Unlike most other mammals, we as humans don’t have the ability to make our own vitamin C. It’s true – vitamin C is one of the essential nutrients that we have to obtain from our diets, and deficiency is seriously bad news! Vitamin C, also known as ascorbic acid, is also a water-soluble vitamin, meaning that we don’t store it internally and need to have it regularly. While it has a reputation as being important for immune function, that is hardly all that vitamin C is responsible for. Vitamin C is used by the body for a huge number of functions, the two major categories of which are as an antioxidant and as an enzyme cofactor.
As an antioxidant, vitamin C is essential in the protection of many molecules in the body (proteins, lipids, carbohydrates, and nucleic acids, to be general about it!), from the damage generated by free radicals and reactive oxygen species. Maybe you’ve heard of these compounds before: they’re basically ions with a wiley electron, which can bond to other molecules and cause damage. Our bodies are constantly managing free radicals and reactive oxygen species (when oxygen has an extra electron, so it can also bind things it’s not “supposed” to and cause damage or generate toxic chemicals like carbon monoxide). These free radicals are generated sometimes on purpose, like by the immune system to kill off microbes, but they can also be created in the body from exposure to harmful toxins and pollutants (like cigarette smoke). Ascorbic acid helps to manage these free radicals – this is one of the reasons we take vitamin C to support our immune systems. Interestingly, vitamin C is also important to recycle other antioxidants, like vitamin E! Vitamin C is also used as an enzyme cofactor to generate critical compounds for joint and bone health, such as collagen, carnitine, and catecholamines.
Deficiency in vitamin C is serious. Severe deficiency is known as the potentially fatal disease scurvy. Symptoms of scurvy include bleeding, poor wound healing, and easy bruising with hair and tooth loss plus joint pain and swelling (note that all of these functions rely on proper ability of the body to generate collagen!). Scurvy is super rare in developed countries, because only 10mg of vitamin C a day is necessary to prevent it (the RDA of vitamin C for adult males and females is 90mg and 75mg, respectively). Consuming the RDA or more of vitamin C is associated with huge health benefits, including prevention of cardiovascular disease, multiple cancers, Alzheimer’s disease, cataracts, and more!! Interestingly, high doses of vitamin C are also used to treat many of these conditions plus diabetes. These high doses can be taken in capsule form, and some doctors use IV vitamin C as well – I know I’ve personally seen huge benefits from IV vitamins and minerals!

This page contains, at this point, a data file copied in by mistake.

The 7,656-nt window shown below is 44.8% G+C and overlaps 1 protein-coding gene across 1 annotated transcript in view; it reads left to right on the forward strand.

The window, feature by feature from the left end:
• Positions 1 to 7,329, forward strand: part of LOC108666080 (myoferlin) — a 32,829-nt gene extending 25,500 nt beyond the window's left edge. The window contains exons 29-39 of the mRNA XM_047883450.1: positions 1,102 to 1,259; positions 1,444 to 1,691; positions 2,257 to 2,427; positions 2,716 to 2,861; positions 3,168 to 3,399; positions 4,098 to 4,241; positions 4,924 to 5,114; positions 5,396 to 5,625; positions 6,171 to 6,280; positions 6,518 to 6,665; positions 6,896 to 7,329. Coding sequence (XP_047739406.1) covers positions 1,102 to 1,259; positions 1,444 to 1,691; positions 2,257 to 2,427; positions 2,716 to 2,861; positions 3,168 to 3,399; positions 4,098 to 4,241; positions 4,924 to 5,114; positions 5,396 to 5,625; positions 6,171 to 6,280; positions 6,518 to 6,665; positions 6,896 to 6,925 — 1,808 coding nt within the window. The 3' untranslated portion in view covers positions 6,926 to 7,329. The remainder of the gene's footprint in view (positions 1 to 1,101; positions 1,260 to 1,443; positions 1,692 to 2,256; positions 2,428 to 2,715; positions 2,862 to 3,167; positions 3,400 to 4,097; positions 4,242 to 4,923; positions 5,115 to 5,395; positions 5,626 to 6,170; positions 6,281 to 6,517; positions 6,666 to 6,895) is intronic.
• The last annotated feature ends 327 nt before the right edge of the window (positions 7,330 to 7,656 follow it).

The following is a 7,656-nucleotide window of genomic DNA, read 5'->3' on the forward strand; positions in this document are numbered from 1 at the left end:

There is some evidence that there can be too much of a good thing, though that has mostly been in case reports. For now, the science says that up to 10 grams a day (that’s 10,000mg!) can be consumed by adults without concerns about toxicity or health detriments. That being said, there is a recommendation to keep regular consumption below 2000mg to avoid gastrointestinal upset. There is also some evidence that supplementing with vitamin C much above the RDA of 90mg could increase someone’s risk for kidney stones; that is just one reason why getting our nutrients from whole food sources is the best bet for health.
Vitamin C is known for being a supernutrient – and it totally lives up to the name! So, what are the best Paleo-friendly sources? Citrus probably comes to mind, and that would totally be right. In 1 medium orange, there are 70mg of vitamin C. Other amazing sources of vitamin C in the Paleo diet include strawberries (85mg/cup), red bell peppers (95mg/cup!), and broccoli (102mg/cup!!). Other great sources include all other citrus fruits, leafy dark green vegetables, and other fruits such as papaya, cantaloupe, guava, and berries. Some organ meats (adrenal glands in particular) are also good sources of vitamin C.
Erdman JW, MacDonald I, Zeisel SH, International Life Sciences Institute. Present knowledge in nutrition. 10th ed. Ames, Iowa: International Life Sciences Institute; 2012.
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Sauberlich, HE. A history of scurvy and vitamin C. In Packer, L. and Fuchs, J, eds. Vitamin C in health and disease. New York: Marcel Decker Inc. 1997: pages 1-24.
Food and Nutrition Board, Institute of Medicine. Vitamin C. Dietary Reference Intakes for Vitamin C, Vitamin E, Selenium, and Carotenoids. Washington, D.C.: National Academy Press; 2000:95-185.